What happens when a ritual designed to remove sin might itself generate sin?
That was the thorny question asked by rabbis who met in Brooklyn earlier this month in preparation for this year’s High Holy Days. The ritual in question is kapparot, a practice generally performed during the period between Rosh Hashanah and Yom Kippur in which a live chicken is swung over one’s head in a gesture of transferring one’s sins of the past year onto the animal.
At the August 6 meeting in the synagogue of the Novominsker rebbe, more than a dozen religious heavyweights — including Rabbi Aryeh Kotler and Rabbi David Zwiebel — considered evidence that the chickens may have been mistreated in past ceremonies and acknowledged that the problem rose to a level that could violate rabbinic law.
After the conference, the rabbis collectively issued a call for members of the community to clean up the process during this year’s holiday season. The move was particularly notable because it came in response to complaints from People for the Ethical Treatment of Animals. In recent years, the animal rights group has come to be viewed as an adversary to the Orthodox community, with PETA run-ins leading more often to the butting of heads than to conciliatory gestures.
“In general, I don’t think that PETA is taken very seriously in the Orthodox community, or in any civilized society,” said Rabbi Avi Shafran, spokesman for the ultra-Orthodox Agudath Israel of America. “But that doesn’t mean that they won’t on occasion bring up something that is worth being brought up.”
In an editorial, the Orthodox newspaper Hamodia wrote that “the lofty purpose for which the bird is slaughtered cannot in any way excuse improper handling or storage of the birds prior to shechitah,” using the Hebrew word for slaughter.
The kapparot ceremony is one of the more colorful elements of the High Holy Days but one of the most historically fraught. Maimonides and later Joseph Caro, author of the authoritative code of Jewish law, both claimed that kapparot had its roots in pagan ritual and should be abandoned by religious Jews. But Moses Isserles, the famed 16th-century talmudist from Krakow promoted the practice, as did many of the founders of Hasidic Jewish sects.
Today, many Modern Orthodox Jews swing money, instead of chickens, over their heads. But Hasidic Jews have retained the use of the live animals. Men are instructed to use roosters, which are grasped by their shoulder blades and rotated above the person’s head three times. Women use hens for the ritual (two if the practitioner is pregnant). The animal is then supposed to be slaughtered immediately after the ritual and donated to a poor family.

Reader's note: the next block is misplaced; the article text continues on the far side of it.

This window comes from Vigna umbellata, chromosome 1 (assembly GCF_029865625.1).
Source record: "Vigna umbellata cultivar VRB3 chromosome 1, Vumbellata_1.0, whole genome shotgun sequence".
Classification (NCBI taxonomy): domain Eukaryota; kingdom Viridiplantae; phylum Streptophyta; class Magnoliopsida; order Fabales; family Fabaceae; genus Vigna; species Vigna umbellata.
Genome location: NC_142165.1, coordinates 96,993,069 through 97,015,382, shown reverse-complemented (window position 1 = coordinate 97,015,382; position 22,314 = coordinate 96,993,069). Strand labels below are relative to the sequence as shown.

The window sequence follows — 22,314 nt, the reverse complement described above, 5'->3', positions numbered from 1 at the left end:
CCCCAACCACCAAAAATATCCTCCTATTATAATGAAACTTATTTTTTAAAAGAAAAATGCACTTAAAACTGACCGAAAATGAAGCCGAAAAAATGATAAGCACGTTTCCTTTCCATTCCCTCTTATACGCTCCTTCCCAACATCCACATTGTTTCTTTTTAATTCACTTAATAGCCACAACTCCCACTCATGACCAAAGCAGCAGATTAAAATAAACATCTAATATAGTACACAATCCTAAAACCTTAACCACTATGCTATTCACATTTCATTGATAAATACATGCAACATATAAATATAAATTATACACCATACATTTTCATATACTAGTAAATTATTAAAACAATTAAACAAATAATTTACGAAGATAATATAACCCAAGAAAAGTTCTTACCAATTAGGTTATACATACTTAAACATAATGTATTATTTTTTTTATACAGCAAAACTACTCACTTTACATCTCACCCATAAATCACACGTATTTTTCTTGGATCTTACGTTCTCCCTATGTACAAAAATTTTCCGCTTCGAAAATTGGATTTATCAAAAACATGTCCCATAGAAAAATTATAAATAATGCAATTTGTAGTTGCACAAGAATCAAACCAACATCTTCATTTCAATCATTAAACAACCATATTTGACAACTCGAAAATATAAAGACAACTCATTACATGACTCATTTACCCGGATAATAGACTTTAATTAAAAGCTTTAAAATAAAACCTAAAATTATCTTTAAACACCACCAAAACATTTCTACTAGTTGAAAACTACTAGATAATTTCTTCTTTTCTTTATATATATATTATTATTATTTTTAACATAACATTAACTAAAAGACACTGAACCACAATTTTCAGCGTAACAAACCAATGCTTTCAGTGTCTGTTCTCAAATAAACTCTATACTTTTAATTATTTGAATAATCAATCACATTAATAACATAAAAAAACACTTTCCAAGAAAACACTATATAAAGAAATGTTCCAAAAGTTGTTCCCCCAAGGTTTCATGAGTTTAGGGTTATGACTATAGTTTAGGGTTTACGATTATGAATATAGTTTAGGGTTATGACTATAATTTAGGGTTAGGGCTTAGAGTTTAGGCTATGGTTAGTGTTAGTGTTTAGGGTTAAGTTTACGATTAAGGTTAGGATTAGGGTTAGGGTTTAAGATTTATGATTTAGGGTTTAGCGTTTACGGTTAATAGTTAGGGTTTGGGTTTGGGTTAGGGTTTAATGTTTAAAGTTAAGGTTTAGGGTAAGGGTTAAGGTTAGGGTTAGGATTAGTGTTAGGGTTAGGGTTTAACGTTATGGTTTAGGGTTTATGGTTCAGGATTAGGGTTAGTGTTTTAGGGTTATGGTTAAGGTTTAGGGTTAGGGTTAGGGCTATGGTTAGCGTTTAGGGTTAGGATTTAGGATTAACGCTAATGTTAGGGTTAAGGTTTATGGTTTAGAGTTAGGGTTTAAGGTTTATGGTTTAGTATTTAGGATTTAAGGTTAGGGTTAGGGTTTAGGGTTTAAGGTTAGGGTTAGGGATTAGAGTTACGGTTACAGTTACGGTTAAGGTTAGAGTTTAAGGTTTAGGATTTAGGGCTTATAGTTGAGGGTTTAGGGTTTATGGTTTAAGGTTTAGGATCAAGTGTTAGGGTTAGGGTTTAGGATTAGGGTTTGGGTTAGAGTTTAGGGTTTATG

Given the number of chickens required for this ceremony, some in the Orthodox community said it is not surprising that problems have arisen.
“It’s the very public nature and the pandemonium of slaughtering so many birds at one shot that necessarily involves problems,” said Rabbi Tzvi Hersh Weinreb, executive vice president of the Orthodox Union and one of the participants at the August 6 meeting.
In recent years there have been a number of visible confrontations over the practice. In 2006, the American Society for the Prevention of Cruelty to Animals discovered 700 chickens that had been left in a garage in Brooklyn and, in another instance, PETA filed a complaint with the ASPCA in upstate New York when it found a batch of similarly abandoned birds.
PETA’s letter this year was accompanied by a lengthy video from ceremonies in 2005 and 2006. Included are scenes of live chickens being stuffed into garbage bags and teenagers ripping the heads off of chickens, which would clearly render the chickens un-kosher.
“The risk of communicable avian diseases and bacterial contamination is alarming, and the inhumane treatment and mishandling of animals at every stage of the process must be prevented,” the letter said.
PETA is known for its public campaigns, including the release of footage from the nation’s largest kosher slaughterhouse. In this case, the organization did not release the letter to the public but instead sent it and the video to Thomas Frieden, Commissioner of the New York City Department of Health and Mental Hygiene, as well as a few sympathetic members of the ultra-Orthodox community, who raised the issue with rabbis. A spokesman for Frieden said the department had no comment on the issue.
Weinreb said that, at the August 6 meeting, “there was no criticism of PETA per se; there was a discussion of on what level they should respond.”
The next day, Hamodia ran its editorial, which called for an independent certifier to ensure that the animals are slaughtered according to kosher rules. A week later, Rabbi Gershom Tannenbaum devoted a column in Brooklyn’s Jewish Press to the subject. He wrote that the “inhumane treatment is clearly prohibited by the Torah” and mentioned a number of new measures, including the use of temporary shelters for the crates of chickens.
Bruce Friedrich, a vice president at PETA, said he has heard encouraging things from the organization’s contacts inside the ultra-Orthodox community about this year’s ceremony. There is, however, still the question of the ritual itself. Friedrich said that even if the animals are treated well before and after kapparot, the ceremony itself “should be abandoned for the same reason you wouldn’t take a cat and swing it over your head.”
He might have an unlikely ally in this effort. Tannenbaum, in his Jewish Press column, finished by noting that “using alternatives to chickens such as money to tzedakah, might be a desirable option. Even using a fish might be a good idea, if you can hold onto it!”